4 minute read

A reader ask me recently how do I use custom domains for my email needs and I promised to write a short blog post about this. Promised fulfilled!

So, why do you need a custom domain for email in general? There a few reasons:

  • Most importantly a custom domain keeps you independent from any particular email vendor (e.g. Gmail, Yahoo, etc). If you decide to change Gmail with something else normally you’d spent a lot of time updating your email in various services and you’ll also learn that on some services you can’t really change your email (e.g. half the airlines I’ve ever used). You’ll also be in quite a few contact books with your legacy address. That sucks! But if you weren’t using a vendor specific email domain (like gmail.com) then such moves between email vendors become trivial, as your email address (e.g. john@smith.com) always stays the same. You just import your messages in the new vendor, update your DNS settings and magic happens.
  • Vanity. It just looks cool to have an email address like firstname@lastname.net. Or somethingsmart@funnydomain.net.
  • Better inbox management - if you’re involved in many projects/activities you might want to be using different emails for all them and then have some routing/sorting based on this.
  • You get a fancy email login page like https://mail.yourdomain.com.
  • You’re running a business and you need to present yourself in a professional light. I guess this doesn’t need any further explanation.

All those points were important to me to some extent. Here’s how I make use of custom domains in general:

  • Historically I’ve used the default domains of several email vendors I regretted this every time. To this day I’m using Gmail to some extent just because for some services it’s very painful/impossible to change my email. Yeah, obviously forwarding solves this to some degree, but I don’t really want to be gracing Google with my data at all. And eventually I’ll do something about this. These days I use pretty much everywhere my personal or project domains (e.g. batsov.com, metaredux.com, nrepl.org, etc).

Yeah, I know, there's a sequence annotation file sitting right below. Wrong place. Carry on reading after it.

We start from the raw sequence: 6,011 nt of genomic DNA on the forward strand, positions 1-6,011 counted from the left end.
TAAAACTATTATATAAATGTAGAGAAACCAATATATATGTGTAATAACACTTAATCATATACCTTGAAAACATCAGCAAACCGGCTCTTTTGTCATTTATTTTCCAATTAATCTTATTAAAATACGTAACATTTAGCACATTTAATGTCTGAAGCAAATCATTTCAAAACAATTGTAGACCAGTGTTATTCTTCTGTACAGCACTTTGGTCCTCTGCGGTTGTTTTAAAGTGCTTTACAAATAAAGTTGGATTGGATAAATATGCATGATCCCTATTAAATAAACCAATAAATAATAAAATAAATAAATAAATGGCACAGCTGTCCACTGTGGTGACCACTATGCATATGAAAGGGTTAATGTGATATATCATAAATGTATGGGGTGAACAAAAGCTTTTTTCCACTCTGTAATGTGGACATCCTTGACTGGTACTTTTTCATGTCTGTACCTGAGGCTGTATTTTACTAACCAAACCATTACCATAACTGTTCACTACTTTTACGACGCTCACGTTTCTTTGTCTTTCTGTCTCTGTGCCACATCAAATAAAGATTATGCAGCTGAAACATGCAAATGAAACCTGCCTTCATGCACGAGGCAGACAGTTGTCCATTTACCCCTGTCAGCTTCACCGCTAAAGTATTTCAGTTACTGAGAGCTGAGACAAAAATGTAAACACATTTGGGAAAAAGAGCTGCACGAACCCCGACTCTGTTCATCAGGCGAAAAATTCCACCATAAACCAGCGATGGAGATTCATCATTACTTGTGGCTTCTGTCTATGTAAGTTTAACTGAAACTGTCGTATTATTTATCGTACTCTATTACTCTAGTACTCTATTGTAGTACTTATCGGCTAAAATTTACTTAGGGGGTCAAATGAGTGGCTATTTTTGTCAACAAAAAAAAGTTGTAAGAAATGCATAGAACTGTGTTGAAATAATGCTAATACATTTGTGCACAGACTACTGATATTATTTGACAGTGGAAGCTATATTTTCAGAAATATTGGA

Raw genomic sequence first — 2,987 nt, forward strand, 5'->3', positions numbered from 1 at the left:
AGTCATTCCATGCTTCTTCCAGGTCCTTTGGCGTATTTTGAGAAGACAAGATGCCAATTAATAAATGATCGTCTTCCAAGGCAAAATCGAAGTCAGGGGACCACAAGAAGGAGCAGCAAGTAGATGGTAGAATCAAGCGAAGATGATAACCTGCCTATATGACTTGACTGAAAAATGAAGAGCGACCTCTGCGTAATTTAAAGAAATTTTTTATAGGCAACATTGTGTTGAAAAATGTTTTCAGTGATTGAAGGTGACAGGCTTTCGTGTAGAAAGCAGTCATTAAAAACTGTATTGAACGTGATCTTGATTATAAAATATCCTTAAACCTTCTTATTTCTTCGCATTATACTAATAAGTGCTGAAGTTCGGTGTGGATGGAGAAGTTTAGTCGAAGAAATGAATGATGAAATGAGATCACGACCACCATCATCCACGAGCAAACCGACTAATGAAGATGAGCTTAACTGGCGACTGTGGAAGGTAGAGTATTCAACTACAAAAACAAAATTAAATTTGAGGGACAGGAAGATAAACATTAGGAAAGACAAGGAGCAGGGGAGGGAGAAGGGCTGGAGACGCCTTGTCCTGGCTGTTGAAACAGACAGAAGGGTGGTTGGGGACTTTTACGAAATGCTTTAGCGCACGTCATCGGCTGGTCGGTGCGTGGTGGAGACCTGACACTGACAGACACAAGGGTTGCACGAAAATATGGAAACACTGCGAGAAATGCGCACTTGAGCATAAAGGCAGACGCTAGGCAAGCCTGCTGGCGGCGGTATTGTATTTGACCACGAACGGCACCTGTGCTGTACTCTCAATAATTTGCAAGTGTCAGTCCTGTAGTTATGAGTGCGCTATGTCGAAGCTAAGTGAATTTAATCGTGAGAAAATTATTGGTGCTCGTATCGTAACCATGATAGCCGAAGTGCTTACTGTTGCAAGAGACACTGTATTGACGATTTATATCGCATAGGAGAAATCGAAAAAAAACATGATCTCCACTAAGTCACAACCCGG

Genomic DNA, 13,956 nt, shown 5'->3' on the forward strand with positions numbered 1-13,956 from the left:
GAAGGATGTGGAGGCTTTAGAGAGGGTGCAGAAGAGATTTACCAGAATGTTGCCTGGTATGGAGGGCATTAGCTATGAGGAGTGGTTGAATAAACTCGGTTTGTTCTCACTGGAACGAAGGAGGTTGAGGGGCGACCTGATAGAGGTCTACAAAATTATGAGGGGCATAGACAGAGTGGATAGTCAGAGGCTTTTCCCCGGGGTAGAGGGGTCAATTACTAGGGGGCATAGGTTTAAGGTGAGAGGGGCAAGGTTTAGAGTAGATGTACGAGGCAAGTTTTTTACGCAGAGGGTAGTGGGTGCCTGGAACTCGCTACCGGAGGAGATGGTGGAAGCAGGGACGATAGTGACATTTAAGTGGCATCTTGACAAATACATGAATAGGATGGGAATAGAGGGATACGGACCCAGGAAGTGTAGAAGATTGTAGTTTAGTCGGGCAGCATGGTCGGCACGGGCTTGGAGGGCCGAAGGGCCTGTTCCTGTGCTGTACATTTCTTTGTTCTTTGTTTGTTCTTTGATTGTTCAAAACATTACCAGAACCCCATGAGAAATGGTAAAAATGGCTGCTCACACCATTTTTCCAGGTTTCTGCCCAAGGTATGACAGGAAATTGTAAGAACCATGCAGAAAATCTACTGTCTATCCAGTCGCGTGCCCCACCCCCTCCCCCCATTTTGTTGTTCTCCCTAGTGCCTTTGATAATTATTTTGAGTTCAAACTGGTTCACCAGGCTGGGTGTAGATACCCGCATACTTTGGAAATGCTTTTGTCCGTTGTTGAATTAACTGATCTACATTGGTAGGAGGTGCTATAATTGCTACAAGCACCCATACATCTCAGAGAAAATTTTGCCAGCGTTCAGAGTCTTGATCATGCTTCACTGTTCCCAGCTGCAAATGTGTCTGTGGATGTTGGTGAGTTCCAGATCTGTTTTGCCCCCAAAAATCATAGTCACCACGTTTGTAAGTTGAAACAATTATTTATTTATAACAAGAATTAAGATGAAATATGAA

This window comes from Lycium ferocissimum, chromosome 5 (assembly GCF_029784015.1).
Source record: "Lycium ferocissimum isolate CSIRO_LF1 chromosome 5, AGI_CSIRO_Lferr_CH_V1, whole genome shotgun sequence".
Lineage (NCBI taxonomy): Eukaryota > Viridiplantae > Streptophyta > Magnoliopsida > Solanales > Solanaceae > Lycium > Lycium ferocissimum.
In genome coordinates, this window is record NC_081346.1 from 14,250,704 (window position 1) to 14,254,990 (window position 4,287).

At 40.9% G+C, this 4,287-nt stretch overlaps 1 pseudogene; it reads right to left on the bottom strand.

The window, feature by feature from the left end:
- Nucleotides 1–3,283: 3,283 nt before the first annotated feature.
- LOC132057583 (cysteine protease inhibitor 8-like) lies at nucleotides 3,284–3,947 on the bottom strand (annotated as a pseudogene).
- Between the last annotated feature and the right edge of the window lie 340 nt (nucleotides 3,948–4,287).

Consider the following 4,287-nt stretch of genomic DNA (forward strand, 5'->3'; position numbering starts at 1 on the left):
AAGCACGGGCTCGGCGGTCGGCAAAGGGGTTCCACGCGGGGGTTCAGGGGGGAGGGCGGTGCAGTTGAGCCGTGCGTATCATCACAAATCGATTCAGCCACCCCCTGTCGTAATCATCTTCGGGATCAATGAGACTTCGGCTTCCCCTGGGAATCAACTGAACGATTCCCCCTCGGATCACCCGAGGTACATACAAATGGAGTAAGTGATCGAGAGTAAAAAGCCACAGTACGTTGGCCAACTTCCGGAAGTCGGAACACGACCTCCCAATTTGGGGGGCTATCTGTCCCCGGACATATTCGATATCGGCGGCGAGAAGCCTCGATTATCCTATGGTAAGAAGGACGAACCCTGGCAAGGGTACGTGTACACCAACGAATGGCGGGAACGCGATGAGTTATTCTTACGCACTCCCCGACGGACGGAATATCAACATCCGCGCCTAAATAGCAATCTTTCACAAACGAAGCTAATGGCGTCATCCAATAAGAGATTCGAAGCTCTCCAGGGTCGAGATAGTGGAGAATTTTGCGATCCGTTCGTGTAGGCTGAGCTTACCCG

• I’m often filing incoming mail based on the domain it was addressed to (I love to sort my email diligently in thematic folders)- e.g. I use batsov.dev for all programming-related services that I use and the custom domains of my projects for communication around them (e.g. inquiries related to Meta Redux use an email with the domain metaredux.com). Obviously this can be emulated to some extent even with a single address and plus aliases (e.g. nemo+dev@gmail.com), but I’ve never been fond of such an approach. Those addresses are fine for auto-filing email from services, but are not something I’d be giving out to humans as they simply look weird. Which brings me to my next point.
  • For every custom domain I’ve got a bunch of aliases for even finer control over the filing of the emails that I receive - some of those are related to subscriptions to services, some are different purpose addresses for communication with humans (e.g. feedback@project.net, bugs@project.net, etc.).

Today I have several vanity domains for my name (e.g. batsov.net and bozhidar.net), my blogs (e.g. metaredux.com) and my OSS projects (e.g. cider.mx) that I use for email purposes as well. Probably I went overboard on that front, as I usually do, but that’s fine.1

All the custom domains that I use for email purposes are attached to my Fastmail account, that I share with some family members (e.g. my wife, my brother, etc) as I happen to be the admin of the “family domains”. Fastmail also has a cool feature for redirecting URLs associated with your custom domains, that I use extensively. For instance:

Saves me a bit of typing and helps with my vanity issues as well!

On Fastmail I don’t use the @fastmail.com addresses for anything except Masked Emails for services I don’t really care about (and I’m somewhat skeptical of who they’ll sell my address to). I don’t really need to do this, as I have access to unlimited aliases anyways, but I like the automated integration this feature has with 1Password (another tool that I use extensively). Pro tip - never give your real email address to a sketchy service!

I don’t use custom domains for services like HEY and ProtonMail, as I think that their domain is half the value of the service (or rather what this domain stands for - e.g. security or a love for top-posting). People expect to see domains like @hey.com and @proton.me and I don’t want to deny them seeing them.

And that’s a wrap. I’ve promised a short article and a short article it is! As usual I’d love to hear your feedback and how you’re using custom domains yourselves. My inbox and my Twitter are always open!

  1. The fact that every year there are more and more top-level domains to choose from doesn’t help either!